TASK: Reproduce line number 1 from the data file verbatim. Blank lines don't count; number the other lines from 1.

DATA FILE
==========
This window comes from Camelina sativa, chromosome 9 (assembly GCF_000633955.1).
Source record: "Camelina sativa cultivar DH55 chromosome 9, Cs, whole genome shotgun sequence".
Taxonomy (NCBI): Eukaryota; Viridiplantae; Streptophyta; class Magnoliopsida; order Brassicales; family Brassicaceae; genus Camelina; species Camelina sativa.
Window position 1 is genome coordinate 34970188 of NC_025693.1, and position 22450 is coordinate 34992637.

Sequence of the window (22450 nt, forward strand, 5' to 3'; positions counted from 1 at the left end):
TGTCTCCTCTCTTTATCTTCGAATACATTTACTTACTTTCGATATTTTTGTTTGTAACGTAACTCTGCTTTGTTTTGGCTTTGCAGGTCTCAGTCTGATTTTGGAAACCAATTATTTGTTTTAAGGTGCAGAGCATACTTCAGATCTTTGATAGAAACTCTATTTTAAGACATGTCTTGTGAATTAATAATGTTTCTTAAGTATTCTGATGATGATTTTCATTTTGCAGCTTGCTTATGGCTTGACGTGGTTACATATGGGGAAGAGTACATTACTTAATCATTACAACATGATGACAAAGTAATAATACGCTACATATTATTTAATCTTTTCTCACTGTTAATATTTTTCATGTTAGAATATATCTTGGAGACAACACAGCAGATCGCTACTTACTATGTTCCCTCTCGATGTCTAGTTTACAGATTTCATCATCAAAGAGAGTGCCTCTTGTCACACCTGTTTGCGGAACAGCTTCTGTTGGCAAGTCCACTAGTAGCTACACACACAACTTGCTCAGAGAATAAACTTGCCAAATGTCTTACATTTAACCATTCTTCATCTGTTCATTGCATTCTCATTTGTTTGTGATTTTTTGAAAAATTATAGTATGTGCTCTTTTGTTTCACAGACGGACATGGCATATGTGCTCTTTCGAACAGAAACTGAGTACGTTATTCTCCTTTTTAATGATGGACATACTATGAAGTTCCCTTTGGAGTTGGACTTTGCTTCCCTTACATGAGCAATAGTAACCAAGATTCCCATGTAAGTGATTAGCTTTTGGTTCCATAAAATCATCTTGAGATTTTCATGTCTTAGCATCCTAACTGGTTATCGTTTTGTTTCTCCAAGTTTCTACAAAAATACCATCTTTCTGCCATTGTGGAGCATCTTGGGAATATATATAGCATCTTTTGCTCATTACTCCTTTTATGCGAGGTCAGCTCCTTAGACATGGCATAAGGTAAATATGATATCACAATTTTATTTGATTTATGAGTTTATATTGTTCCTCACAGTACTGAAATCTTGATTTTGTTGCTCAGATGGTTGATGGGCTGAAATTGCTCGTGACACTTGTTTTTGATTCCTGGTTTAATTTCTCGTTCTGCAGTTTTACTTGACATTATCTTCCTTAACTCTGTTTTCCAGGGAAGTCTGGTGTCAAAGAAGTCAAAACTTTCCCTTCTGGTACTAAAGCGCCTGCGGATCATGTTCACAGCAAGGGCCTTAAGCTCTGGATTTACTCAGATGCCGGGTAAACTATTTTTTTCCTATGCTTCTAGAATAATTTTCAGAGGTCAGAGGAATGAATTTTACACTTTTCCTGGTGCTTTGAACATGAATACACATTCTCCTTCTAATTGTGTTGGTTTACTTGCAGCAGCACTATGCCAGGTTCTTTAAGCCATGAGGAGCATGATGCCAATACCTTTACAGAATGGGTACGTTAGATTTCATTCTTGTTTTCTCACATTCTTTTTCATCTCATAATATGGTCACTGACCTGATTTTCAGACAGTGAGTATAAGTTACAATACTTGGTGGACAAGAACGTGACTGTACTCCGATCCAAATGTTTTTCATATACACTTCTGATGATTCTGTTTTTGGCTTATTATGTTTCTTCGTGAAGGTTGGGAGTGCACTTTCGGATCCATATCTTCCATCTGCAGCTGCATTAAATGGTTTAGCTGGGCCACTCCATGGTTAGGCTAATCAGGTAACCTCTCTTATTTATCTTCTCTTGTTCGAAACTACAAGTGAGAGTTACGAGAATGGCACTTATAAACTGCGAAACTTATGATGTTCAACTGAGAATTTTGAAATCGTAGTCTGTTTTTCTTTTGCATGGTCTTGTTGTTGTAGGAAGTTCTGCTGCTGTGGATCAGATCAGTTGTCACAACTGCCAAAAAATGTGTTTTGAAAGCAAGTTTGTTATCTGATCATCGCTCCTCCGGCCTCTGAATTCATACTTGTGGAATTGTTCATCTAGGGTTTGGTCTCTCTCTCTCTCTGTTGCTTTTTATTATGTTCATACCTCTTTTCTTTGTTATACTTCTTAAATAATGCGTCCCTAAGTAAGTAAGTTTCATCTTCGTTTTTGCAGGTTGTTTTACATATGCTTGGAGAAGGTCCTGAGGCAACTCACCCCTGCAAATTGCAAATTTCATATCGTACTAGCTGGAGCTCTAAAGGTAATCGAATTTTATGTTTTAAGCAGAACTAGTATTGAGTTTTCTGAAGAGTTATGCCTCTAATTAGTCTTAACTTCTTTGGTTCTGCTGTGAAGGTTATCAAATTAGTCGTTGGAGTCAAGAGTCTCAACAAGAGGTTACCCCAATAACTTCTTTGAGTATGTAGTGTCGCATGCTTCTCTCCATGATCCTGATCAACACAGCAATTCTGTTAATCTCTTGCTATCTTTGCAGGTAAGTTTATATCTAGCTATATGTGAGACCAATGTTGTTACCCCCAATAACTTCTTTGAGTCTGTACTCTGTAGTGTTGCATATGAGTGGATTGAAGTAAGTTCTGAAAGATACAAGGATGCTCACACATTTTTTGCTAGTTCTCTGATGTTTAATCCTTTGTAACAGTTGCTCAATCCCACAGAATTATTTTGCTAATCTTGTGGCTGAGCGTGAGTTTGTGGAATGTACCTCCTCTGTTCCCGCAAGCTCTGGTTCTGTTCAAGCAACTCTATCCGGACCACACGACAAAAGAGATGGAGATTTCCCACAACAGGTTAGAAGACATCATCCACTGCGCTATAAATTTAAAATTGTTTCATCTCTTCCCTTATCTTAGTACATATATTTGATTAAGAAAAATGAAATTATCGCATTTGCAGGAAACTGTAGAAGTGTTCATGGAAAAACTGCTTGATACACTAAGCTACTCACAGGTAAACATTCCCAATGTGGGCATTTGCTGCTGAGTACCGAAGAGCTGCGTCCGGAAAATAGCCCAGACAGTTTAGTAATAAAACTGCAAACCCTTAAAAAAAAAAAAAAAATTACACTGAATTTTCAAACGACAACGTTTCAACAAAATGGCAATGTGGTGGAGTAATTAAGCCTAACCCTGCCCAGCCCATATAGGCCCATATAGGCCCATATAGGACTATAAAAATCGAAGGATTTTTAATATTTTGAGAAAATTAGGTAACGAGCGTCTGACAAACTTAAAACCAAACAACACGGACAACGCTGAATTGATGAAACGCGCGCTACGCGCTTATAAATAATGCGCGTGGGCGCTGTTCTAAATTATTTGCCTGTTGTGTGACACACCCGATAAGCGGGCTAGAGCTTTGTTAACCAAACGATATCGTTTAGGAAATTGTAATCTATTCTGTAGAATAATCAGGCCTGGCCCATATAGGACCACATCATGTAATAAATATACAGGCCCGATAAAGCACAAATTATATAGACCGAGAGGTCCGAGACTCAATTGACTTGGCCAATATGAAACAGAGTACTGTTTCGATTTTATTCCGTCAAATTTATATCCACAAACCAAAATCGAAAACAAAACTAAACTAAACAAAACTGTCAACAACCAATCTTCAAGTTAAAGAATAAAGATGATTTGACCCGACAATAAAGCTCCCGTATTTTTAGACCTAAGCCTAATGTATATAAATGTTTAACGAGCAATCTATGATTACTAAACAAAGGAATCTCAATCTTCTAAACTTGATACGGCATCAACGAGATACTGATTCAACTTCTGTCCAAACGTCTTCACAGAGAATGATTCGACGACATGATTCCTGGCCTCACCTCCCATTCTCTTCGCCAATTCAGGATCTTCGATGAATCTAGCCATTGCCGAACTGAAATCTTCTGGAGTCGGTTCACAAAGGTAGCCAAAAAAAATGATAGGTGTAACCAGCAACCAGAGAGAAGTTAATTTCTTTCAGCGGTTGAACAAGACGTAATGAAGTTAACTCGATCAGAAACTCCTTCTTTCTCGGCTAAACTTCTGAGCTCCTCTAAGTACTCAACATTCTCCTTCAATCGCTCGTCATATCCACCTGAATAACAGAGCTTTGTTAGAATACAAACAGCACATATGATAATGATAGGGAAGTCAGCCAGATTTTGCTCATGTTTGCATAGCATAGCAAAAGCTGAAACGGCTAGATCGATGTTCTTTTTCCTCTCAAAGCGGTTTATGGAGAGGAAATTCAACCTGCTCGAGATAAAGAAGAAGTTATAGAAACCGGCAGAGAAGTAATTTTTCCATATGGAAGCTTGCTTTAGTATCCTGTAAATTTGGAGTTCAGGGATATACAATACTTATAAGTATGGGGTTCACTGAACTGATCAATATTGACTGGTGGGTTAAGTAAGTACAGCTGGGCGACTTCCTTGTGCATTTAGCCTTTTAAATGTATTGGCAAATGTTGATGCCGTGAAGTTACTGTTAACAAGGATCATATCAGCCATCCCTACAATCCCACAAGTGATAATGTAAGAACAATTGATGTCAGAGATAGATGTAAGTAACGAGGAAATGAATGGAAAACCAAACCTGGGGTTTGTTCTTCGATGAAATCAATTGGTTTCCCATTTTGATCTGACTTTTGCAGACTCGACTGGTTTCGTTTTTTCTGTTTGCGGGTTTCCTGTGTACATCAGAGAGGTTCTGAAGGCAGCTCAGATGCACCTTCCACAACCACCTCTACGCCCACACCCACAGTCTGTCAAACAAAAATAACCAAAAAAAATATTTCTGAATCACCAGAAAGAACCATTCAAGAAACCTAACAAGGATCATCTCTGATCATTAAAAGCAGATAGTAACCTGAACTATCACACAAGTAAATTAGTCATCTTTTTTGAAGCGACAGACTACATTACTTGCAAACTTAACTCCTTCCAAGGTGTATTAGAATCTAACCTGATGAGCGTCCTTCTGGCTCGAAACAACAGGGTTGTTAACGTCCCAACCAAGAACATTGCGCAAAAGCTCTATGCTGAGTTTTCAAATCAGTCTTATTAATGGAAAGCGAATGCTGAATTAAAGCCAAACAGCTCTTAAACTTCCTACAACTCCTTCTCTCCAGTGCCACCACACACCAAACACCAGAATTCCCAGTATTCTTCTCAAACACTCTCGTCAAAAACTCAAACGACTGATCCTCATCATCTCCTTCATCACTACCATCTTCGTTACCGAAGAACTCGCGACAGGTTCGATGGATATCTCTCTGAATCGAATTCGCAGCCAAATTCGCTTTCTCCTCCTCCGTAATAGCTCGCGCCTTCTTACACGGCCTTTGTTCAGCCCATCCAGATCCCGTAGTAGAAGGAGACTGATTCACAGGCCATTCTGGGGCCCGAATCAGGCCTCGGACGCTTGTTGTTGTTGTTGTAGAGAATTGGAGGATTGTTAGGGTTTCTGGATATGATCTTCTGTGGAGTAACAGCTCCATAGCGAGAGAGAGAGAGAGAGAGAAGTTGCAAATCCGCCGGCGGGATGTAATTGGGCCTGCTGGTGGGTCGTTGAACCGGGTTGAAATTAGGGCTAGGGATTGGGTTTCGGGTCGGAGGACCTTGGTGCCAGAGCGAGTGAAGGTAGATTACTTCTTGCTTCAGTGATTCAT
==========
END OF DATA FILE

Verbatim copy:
This window comes from Camelina sativa, chromosome 9 (assembly GCF_000633955.1).